The directive comes after more than 100 nights of demonstrations that have seen police officers and federal agents use the chemical agent, which is a powerful type of tear gas, to disperse protesters.
“During the last hundred days Portland, Multnomah County and state police have all relied on CS gas where there is a threat to life safety,” Wheeler, who is also the police commissioner, said in a video Thursday. “We need something different. We need it now.”
The city has been sued over the use of CS gas and some elected leaders have called for authorities to stop using it. A couple sued the city after they claimed to be exposed to tear gas during the downtown protests, the Oregonian reported.
In July, inmates in the Multnomah County Justice Center complained of gas seeping into their cells, prompting some to hit their panic buttons and put their mouths at the base of the cell doors in an effort to breathe.
The American Civil Liberties Union, which has sued over the actions of federal agents in Portland, tweeted the agent is banned in warfare.
"It has become the first resort weapon to disperse and suppress peaceful protesters with little regulation, accountability and oversight," Jamil Dakwar, director of the ACLU Human Rights Program, said in a video.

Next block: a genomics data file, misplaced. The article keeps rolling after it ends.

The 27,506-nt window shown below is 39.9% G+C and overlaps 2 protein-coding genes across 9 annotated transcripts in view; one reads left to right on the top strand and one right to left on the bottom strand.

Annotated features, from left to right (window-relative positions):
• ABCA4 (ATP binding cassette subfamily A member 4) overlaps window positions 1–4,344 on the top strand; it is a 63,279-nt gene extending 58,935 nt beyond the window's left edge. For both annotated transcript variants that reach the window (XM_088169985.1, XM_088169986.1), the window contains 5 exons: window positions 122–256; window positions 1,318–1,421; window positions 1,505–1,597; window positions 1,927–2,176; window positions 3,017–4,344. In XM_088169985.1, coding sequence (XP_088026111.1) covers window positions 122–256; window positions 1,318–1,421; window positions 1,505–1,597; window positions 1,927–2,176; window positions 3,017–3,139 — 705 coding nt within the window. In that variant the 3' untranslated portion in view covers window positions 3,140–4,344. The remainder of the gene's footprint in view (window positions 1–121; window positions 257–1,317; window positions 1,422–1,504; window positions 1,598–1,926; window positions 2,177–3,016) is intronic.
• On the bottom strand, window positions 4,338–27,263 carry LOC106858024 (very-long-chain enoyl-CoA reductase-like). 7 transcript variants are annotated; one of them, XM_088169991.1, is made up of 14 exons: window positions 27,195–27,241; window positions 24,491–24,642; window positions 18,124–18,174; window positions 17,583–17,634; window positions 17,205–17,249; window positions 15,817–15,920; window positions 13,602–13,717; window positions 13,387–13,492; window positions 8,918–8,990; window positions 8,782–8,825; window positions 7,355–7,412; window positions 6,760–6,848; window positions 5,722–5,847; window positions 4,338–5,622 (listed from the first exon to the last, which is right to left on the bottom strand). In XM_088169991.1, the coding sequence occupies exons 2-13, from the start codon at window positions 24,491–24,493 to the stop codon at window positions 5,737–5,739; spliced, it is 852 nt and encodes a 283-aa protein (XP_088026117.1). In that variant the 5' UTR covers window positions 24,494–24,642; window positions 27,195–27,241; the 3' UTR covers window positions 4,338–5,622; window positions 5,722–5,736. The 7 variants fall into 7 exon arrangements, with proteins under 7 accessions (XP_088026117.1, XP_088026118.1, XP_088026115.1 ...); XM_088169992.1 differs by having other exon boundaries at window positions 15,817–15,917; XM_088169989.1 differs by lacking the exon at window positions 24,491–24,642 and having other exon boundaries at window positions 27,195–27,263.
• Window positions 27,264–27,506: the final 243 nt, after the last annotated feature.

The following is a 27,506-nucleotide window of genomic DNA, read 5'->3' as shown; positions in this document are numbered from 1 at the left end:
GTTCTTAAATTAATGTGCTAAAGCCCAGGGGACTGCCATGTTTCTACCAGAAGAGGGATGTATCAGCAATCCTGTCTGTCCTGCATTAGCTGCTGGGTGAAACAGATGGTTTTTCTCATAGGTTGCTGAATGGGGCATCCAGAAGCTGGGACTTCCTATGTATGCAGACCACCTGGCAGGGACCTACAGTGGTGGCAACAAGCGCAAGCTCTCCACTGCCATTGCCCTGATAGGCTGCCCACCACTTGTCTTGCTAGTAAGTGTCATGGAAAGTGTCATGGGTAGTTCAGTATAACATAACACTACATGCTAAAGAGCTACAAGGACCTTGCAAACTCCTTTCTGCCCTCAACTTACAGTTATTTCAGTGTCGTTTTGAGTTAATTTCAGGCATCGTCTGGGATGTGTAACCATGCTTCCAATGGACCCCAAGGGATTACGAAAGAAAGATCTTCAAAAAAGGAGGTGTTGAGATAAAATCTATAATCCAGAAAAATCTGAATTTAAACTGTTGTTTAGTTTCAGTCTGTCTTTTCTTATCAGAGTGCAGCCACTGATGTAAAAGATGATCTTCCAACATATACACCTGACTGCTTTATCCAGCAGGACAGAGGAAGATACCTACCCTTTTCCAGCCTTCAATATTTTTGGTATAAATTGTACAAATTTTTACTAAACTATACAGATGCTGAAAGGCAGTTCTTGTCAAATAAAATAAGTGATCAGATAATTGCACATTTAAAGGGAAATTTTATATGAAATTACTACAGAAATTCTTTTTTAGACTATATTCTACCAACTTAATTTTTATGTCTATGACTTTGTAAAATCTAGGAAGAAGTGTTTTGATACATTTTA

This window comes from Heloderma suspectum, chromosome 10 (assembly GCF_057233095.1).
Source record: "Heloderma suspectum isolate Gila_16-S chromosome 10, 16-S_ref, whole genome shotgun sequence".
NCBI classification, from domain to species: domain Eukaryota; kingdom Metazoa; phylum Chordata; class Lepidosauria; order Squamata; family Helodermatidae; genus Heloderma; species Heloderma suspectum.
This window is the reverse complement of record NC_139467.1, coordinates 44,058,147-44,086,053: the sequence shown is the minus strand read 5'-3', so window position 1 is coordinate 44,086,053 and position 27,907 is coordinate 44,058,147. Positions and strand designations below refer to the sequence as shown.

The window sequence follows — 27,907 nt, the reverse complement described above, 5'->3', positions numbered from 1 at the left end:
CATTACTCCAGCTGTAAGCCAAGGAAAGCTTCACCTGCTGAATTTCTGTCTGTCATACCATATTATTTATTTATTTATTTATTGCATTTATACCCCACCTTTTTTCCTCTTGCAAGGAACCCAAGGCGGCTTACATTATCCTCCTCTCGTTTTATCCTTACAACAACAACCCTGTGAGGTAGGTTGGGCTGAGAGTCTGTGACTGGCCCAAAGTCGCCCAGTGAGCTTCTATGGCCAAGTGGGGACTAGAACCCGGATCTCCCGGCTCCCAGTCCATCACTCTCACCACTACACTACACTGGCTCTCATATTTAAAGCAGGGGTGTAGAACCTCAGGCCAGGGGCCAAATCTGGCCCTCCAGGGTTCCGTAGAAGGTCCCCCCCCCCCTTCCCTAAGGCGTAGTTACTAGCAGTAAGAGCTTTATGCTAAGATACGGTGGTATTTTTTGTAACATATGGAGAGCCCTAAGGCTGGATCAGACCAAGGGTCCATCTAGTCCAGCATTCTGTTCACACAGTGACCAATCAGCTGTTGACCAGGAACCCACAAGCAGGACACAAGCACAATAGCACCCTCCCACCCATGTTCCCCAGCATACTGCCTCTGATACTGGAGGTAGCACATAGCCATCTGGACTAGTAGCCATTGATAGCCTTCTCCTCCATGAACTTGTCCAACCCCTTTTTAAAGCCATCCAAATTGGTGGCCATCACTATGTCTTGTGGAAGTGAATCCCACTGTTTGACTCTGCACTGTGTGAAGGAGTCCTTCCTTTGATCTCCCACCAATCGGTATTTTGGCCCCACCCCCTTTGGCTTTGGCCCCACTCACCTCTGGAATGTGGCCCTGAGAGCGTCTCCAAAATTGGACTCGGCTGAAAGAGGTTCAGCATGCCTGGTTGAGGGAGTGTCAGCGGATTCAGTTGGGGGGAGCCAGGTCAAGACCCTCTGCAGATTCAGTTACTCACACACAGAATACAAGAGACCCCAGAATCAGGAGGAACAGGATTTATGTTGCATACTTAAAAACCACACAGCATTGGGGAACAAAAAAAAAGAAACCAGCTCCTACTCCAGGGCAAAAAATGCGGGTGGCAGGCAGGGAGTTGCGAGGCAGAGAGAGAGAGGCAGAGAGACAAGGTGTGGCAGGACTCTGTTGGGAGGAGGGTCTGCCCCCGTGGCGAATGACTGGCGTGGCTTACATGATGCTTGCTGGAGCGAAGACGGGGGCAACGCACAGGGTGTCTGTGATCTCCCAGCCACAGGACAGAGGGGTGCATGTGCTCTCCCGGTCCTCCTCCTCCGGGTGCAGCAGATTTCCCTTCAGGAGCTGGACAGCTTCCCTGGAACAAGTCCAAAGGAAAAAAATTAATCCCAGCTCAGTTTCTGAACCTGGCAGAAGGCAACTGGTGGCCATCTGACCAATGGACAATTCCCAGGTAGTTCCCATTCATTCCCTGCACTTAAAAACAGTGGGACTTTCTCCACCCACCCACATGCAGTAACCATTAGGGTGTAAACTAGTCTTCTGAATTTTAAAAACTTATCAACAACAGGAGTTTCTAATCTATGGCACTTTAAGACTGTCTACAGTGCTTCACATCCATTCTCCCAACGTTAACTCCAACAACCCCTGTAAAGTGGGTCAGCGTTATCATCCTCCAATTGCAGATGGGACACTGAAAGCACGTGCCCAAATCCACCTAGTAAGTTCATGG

Many of the demonstrations against police brutality have seen a range of crimes committed, including arson, assault and fatal shootings.
"Arson, vandalism and violence are not going to drive change in this community," Wheeler said. "I expect the police to arrest people who engage in criminal acts. And I expect the rest of the criminal justice system to hold those individuals accountable."
On Wednesday, Wheeler's office told the newspaper that three police officers were reassigned to desk duty pending investigations into their conduct during the demonstrations. One officer was seen on video slamming a protester to the ground and hitting the individual repeatedly in the head.